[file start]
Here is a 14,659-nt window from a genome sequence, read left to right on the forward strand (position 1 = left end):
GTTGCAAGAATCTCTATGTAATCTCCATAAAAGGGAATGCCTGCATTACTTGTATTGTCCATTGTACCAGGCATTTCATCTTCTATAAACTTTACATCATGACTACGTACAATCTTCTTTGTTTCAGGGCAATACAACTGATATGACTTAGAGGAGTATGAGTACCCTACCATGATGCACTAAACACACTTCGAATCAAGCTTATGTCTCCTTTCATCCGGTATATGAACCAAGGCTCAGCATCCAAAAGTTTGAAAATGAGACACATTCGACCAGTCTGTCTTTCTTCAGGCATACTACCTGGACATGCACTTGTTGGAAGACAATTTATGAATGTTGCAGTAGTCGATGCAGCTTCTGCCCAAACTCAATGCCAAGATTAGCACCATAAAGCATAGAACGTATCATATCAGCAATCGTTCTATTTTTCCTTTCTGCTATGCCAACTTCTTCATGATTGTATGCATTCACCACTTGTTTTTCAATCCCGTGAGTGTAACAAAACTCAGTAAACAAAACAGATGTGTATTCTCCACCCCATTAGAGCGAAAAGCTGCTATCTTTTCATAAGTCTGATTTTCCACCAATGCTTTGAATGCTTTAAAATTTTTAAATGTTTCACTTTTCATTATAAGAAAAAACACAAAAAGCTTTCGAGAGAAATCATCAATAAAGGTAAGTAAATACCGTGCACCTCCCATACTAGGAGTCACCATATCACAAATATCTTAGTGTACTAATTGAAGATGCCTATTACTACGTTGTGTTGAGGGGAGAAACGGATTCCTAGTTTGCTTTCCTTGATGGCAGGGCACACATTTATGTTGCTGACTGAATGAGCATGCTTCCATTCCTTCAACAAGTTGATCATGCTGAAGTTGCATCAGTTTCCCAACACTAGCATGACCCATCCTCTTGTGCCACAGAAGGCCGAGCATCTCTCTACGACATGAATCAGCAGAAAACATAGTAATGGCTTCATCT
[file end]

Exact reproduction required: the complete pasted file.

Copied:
Here is a 14,659-nt window from a genome sequence, read left to right on the forward strand (position 1 = left end):
GTTGCAAGAATCTCTATGTAATCTCCATAAAAGGGAATGCCTGCATTACTTGTATTGTCCATTGTACCAGGCATTTCATCTTCTATAAACTTTACATCATGACTACGTACAATCTTCTTTGTTTCAGGGCAATACAACTGATATGACTTAGAGGAGTATGAGTACCCTACCATGATGCACTAAACACACTTCGAATCAAGCTTATGTCTCCTTTCATCCGGTATATGAACCAAGGCTCAGCATCCAAAAGTTTGAAAATGAGACACATTCGACCAGTCTGTCTTTCTTCAGGCATACTACCTGGACATGCACTTGTTGGAAGACAATTTATGAATGTTGCAGTAGTCGATGCAGCTTCTGCCCAAACTCAATGCCAAGATTAGCACCATAAAGCATAGAACGTATCATATCAGCAATCGTTCTATTTTTCCTTTCTGCTATGCCAACTTCTTCATGATTGTATGCATTCACCACTTGTTTTTCAATCCCGTGAGTGTAACAAAACTCAGTAAACAAAACAGATGTGTATTCTCCACCCCATTAGAGCGAAAAGCTGCTATCTTTTCATAAGTCTGATTTTCCACCAATGCTTTGAATGCTTTAAAATTTTTAAATGTTTCACTTTTCATTATAAGAAAAAACACAAAAAGCTTTCGAGAGAAATCATCAATAAAGGTAAGTAAATACCGTGCACCTCCCATACTAGGAGTCACCATATCACAAATATCTTAGTGTACTAATTGAAGATGCCTATTACTACGTTGTGTTGAGGGGAGAAACGGATTCCTAGTTTGCTTTCCTTGATGGCAGGGCACACATTTATGTTGCTGACTGAATGAGCATGCTTCCATTCCTTCAACAAGTTGATCATGCTGAAGTTGCATCAGTTTCCCAACACTAGCATGACCCATCCTCTTGTGCCACAGAAGGCCGAGCATCTCTCTACGACATGAATCAGCAGAAAACATAGTAATGGCTTCATCT